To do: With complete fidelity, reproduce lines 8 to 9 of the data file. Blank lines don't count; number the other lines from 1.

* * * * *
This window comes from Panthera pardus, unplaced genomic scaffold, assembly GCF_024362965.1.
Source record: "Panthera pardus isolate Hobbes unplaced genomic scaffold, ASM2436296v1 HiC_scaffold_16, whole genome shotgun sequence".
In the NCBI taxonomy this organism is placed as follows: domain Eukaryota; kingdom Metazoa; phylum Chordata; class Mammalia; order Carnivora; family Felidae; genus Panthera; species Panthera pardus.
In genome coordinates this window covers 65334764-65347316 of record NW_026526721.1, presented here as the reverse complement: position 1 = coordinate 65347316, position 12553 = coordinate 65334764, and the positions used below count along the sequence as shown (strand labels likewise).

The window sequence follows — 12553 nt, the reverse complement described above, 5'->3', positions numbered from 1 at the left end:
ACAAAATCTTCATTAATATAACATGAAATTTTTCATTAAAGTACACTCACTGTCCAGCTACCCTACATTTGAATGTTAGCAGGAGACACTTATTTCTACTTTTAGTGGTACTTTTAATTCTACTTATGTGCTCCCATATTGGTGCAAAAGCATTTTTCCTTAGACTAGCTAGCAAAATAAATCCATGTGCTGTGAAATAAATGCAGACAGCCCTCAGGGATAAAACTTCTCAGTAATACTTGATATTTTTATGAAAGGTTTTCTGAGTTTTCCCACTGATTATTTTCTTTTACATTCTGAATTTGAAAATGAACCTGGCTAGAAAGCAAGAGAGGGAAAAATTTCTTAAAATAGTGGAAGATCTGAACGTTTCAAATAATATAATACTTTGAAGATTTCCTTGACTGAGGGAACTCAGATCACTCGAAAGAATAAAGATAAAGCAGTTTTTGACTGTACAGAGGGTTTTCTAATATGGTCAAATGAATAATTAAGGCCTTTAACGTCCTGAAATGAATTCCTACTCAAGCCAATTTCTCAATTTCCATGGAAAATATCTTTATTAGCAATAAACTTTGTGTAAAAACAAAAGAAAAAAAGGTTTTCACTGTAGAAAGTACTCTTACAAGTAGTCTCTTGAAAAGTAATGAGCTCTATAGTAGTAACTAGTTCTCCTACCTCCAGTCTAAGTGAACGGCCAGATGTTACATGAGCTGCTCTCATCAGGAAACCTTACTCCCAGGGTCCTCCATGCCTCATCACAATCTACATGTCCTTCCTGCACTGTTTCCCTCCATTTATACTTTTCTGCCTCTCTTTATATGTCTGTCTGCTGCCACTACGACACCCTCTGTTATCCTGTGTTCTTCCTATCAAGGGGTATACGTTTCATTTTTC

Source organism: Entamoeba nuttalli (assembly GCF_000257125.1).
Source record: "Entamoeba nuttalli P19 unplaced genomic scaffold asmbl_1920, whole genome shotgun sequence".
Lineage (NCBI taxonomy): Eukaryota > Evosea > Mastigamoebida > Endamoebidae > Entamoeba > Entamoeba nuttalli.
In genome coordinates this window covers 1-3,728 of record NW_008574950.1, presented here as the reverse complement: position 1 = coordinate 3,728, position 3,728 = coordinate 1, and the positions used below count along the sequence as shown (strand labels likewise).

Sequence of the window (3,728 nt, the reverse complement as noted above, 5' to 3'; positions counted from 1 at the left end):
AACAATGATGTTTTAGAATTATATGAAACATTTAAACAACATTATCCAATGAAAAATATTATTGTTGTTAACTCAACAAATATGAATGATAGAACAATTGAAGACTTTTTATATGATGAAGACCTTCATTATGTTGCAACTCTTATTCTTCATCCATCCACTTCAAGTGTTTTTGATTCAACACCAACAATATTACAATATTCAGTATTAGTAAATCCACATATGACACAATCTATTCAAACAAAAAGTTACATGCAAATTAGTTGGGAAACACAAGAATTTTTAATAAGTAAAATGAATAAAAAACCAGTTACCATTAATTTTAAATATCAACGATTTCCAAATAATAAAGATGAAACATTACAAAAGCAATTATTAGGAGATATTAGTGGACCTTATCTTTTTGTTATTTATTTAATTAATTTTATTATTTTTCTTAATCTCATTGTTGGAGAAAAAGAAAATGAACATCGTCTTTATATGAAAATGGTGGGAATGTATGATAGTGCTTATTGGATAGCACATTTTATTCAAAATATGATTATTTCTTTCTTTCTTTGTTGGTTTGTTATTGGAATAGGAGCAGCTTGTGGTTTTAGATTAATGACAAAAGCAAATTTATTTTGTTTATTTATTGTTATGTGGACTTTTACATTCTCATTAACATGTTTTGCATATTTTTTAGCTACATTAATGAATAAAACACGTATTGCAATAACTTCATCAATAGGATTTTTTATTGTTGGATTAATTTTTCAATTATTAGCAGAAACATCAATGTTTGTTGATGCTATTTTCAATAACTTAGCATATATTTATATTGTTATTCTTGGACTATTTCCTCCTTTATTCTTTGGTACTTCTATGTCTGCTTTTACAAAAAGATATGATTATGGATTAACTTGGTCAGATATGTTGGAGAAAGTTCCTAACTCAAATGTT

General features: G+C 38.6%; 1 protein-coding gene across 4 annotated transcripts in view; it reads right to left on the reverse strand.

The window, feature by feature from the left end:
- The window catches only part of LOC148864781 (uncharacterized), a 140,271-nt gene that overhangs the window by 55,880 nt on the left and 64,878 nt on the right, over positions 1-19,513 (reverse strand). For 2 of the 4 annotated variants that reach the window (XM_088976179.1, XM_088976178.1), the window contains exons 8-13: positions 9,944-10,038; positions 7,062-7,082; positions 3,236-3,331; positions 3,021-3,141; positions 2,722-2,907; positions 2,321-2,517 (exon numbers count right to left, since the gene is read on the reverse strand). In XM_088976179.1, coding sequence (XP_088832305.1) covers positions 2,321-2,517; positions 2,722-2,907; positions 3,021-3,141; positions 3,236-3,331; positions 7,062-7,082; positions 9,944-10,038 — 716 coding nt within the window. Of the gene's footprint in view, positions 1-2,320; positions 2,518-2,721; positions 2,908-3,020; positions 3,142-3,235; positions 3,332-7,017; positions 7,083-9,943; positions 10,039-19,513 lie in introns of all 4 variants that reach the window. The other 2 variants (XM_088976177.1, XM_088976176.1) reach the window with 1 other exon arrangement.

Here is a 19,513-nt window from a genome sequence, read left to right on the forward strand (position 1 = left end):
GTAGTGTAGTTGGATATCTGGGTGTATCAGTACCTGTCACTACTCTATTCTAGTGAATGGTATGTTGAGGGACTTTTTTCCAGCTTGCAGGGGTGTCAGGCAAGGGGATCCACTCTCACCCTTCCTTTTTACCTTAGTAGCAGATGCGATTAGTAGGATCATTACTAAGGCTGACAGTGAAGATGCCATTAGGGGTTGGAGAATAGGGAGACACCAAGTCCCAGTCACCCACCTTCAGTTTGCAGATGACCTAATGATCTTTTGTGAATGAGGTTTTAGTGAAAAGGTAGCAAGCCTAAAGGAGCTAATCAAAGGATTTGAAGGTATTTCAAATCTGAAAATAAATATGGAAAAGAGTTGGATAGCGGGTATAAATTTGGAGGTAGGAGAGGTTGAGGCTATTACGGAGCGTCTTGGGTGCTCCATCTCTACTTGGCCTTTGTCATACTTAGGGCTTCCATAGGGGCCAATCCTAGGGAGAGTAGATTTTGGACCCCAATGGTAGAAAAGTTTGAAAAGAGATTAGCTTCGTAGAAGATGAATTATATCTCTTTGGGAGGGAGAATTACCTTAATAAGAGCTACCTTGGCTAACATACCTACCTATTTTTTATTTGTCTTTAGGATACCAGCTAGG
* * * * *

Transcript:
Source record: "Entamoeba nuttalli P19 unplaced genomic scaffold asmbl_1920, whole genome shotgun sequence".
Lineage (NCBI taxonomy): Eukaryota > Evosea > Mastigamoebida > Endamoebidae > Entamoeba > Entamoeba nuttalli.